Julius Caesar conjures up for most of us a lot of noble Romans in togas and breastplates, a loud political play of bloody honour and civic debate.

Spiky young director Benedict Andrews, however, makes Shakespeare’s play a whispering nightmare, a slow psychological journey which borders on performance art. It’s a long night.

When the old tyrant is stabbed in the senate, the conspirators usually pick up their togas and run shouting out to the mob to justify themselves as protecting the republic of Rome.

This STC production has them instead slumped into inertia as they watch the murdered Caesar by the light of a naked globe and an inexplicable little girl slowly brings on a tub of blood.

No wonder the assassins lose the battle of words. Caesar’s friend Mark Antony turns the mob against them and it all ends badly with yet more stabbings.

Not that these assassins could raise much of a fight. Andrews dresses them in bad suits and pullovers and chooses mostly older non-physical actors more equipped for mind games than hearty Roman sword play.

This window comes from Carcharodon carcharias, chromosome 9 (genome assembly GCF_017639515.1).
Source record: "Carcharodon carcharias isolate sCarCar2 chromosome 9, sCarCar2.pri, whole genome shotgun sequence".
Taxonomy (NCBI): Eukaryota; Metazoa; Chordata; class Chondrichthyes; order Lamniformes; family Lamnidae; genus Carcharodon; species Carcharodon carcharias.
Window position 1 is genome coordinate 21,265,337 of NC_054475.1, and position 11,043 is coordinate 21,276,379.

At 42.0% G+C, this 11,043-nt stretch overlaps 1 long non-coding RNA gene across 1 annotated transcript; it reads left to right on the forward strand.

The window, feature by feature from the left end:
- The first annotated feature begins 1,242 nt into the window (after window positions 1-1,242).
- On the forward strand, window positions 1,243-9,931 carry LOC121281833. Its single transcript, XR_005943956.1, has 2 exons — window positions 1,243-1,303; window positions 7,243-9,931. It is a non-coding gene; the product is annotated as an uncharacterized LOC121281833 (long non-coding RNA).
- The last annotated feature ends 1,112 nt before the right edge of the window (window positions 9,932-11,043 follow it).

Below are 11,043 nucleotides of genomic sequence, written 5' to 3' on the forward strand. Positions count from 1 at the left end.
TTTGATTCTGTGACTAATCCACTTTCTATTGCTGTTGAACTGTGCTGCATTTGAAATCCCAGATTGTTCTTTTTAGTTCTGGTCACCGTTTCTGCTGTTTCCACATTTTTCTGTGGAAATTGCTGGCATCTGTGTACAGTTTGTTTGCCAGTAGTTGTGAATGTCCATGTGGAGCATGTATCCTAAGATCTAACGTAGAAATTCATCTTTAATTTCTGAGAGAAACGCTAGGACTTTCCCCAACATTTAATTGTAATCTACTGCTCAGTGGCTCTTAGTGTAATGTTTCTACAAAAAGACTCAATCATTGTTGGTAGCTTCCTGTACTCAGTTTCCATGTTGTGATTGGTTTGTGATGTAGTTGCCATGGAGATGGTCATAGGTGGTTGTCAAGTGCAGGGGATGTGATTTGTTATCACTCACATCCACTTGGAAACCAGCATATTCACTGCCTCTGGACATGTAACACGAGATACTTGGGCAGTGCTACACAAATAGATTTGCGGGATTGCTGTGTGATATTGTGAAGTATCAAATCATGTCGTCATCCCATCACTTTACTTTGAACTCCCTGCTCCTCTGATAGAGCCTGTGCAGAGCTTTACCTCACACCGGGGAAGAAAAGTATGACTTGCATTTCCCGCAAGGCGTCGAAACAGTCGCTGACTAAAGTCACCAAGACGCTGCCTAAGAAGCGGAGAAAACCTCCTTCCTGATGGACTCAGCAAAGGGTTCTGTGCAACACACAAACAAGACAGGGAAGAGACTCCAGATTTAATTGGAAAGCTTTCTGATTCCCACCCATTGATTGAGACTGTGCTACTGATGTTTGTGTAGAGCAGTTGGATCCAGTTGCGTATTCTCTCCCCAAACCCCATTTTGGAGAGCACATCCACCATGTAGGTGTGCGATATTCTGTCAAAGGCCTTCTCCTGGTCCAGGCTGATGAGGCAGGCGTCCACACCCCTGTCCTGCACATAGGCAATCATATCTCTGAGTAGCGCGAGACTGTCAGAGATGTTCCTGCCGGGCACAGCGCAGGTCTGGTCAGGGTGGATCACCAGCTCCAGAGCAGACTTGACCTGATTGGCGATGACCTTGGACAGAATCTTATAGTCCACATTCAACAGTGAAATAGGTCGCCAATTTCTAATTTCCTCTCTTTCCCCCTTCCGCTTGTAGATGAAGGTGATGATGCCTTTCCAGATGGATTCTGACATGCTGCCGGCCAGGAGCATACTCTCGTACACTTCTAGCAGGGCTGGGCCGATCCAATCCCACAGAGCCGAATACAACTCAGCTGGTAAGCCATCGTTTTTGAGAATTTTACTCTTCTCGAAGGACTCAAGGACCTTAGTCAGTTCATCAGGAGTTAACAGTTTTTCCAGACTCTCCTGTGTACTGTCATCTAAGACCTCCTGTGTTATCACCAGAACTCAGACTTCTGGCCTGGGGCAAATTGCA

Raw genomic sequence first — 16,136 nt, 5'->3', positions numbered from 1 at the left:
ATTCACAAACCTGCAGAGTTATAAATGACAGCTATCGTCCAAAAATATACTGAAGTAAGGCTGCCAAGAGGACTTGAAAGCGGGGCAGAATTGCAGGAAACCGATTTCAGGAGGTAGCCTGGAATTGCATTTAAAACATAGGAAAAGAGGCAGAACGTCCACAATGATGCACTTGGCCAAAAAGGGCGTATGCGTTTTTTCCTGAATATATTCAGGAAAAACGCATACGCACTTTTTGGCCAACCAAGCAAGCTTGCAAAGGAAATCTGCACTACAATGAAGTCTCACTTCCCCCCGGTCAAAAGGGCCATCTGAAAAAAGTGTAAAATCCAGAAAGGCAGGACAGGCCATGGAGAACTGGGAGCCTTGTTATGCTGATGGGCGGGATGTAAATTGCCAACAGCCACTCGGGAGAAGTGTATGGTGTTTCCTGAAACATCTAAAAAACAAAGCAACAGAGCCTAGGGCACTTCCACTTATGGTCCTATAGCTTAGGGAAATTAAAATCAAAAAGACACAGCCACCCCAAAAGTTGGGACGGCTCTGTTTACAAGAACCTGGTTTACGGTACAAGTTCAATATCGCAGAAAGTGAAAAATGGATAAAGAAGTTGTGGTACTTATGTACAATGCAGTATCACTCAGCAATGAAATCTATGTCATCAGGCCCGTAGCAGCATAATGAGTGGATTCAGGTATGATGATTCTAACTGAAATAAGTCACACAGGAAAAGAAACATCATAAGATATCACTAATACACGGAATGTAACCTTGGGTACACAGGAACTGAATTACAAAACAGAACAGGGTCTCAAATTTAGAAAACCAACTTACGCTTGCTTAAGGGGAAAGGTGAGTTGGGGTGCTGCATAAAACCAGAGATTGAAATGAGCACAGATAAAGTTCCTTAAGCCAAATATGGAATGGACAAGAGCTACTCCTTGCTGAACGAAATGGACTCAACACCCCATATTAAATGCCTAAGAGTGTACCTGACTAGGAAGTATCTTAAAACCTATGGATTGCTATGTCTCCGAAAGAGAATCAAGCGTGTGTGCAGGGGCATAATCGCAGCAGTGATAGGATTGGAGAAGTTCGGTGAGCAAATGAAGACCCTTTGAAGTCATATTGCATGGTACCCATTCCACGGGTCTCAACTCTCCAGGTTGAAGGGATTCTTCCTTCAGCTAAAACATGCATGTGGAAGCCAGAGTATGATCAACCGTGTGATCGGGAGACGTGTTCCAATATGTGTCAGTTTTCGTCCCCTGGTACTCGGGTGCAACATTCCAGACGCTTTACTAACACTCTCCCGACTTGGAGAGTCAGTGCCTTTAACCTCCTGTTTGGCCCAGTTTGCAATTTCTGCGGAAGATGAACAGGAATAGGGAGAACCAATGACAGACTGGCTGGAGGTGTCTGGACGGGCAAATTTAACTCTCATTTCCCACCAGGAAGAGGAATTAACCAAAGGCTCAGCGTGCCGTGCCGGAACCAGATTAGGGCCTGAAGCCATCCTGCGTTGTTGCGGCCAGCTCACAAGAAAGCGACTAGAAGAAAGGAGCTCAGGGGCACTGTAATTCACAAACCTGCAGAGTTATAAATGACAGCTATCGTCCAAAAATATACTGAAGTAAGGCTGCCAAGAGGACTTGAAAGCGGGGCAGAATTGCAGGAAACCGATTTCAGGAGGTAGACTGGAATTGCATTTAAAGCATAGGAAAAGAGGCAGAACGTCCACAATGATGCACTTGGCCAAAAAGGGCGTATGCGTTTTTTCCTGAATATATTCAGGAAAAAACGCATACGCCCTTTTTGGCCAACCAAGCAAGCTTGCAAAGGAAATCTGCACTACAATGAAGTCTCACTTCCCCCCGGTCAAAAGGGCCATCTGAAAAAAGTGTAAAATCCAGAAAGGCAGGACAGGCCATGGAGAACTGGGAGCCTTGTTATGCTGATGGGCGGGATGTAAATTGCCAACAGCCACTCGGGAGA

Caesar himself is played by the veteran Arthur Dignam as an already skeletal ghost of himself, deliberately acting at Caesar’s pomposity rather than being it.

At the centre of this sleepless nightmare is Robert Menzies, who is convincingly depressive as the lead conspirator, Brutus. It’s no surprise his wife mutilates her genitals and swallows fire.

All this is performed in a concrete amphitheatre surrounded by high grey walls, suggesting an old stadium stained with past political tyrannies and torture.

Ghostly figures watch the action from the bleachers, the volcanic soundscape rumbles on and suggestions of Iraq hover throughout.

The objections are easy. Shakespeare’s play of urgent and competing political rhetoric is ill-served by whispering actors sloppy with the language.

Andrews’s fascination with introspection and the decrepit also seems inappropriate for a play about action and public statement.

Film actor Ben Mendelsohn as Mark Antony, for example, shuffles on stage as an Aussie bloke in footy shorts and delivers his speech to the mob with the same understatement. But in this mad dream his performance is true and excellent.

Purists and even Shakespeare himself might think this production is an odd fit for his play, but throughout I was curious, awed, moved or puzzled. Never bored. Julius Caesar offers a lot to experience in three and half hours.

Julius Caesar is at the STC’s Wharf Theatre until 13 August.

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